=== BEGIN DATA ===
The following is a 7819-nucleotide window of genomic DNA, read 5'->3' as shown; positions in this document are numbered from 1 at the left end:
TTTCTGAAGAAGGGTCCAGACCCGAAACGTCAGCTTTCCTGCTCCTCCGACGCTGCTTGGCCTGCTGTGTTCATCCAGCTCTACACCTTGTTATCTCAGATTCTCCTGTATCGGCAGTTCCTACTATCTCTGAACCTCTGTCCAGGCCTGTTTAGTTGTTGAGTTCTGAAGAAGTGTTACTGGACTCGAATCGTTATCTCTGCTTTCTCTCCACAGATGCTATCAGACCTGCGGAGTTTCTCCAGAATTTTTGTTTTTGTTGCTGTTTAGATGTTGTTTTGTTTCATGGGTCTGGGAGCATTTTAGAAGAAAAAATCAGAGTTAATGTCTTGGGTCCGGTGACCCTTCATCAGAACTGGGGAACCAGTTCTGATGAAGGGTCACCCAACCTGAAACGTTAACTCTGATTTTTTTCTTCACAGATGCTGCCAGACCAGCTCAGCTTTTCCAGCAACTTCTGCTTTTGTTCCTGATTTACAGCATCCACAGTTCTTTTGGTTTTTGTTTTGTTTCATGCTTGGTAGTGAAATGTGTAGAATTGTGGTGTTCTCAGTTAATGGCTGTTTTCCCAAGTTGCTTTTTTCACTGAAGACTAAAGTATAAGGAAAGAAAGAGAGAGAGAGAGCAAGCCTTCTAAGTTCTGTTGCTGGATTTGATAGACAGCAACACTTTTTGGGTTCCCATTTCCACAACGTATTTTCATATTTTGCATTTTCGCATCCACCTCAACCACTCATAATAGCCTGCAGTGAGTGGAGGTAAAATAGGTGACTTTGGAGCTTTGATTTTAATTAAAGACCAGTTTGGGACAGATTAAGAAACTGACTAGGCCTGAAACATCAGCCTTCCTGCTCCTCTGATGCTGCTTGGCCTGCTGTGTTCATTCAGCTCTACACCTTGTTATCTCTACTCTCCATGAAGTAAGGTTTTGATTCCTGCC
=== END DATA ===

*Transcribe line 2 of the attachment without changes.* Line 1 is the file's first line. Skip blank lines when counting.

TTTCTGAAGAAGGGTCCAGACCCGAAACGTCAGCTTTCCTGCTCCTCCGACGCTGCTTGGCCTGCTGTGTTCATCCAGCTCTACACCTTGTTATCTCAGATTCTCCTGTATCGGCAGTTCCTACTATCTCTGAACCTCTGTCCAGGCCTGTTTAGTTGTTGAGTTCTGAAGAAGTGTTACTGGACTCGAATCGTTATCTCTGCTTTCTCTCCACAGATGCTATCAGACCTGCGGAGTTTCTCCAGAATTTTTGTTTTTGTTGCTGTTTAGATGTTGTTTTGTTTCATGGGTCTGGGAGCATTTTAGAAGAAAAAATCAGAGTTAATGTCTTGGGTCCGGTGACCCTTCATCAGAACTGGGGAACCAGTTCTGATGAAGGGTCACCCAACCTGAAACGTTAACTCTGATTTTTTTCTTCACAGATGCTGCCAGACCAGCTCAGCTTTTCCAGCAACTTCTGCTTTTGTTCCTGATTTACAGCATCCACAGTTCTTTTGGTTTTTGTTTTGTTTCATGCTTGGTAGTGAAATGTGTAGAATTGTGGTGTTCTCAGTTAATGGCTGTTTTCCCAAGTTGCTTTTTTCACTGAAGACTAAAGTATAAGGAAAGAAAGAGAGAGAGAGAGCAAGCCTTCTAAGTTCTGTTGCTGGATTTGATAGACAGCAACACTTTTTGGGTTCCCATTTCCACAACGTATTTTCATATTTTGCATTTTCGCATCCACCTCAACCACTCATAATAGCCTGCAGTGAGTGGAGGTAAAATAGGTGACTTTGGAGCTTTGATTTTAATTAAAGACCAGTTTGGGACAGATTAAGAAACTGACTAGGCCTGAAACATCAGCCTTCCTGCTCCTCTGATGCTGCTTGGCCTGCTGTGTTCATTCAGCTCTACACCTTGTTATCTCTACTCTCCATGAAGTAAGGTTTTGATTCCTGCC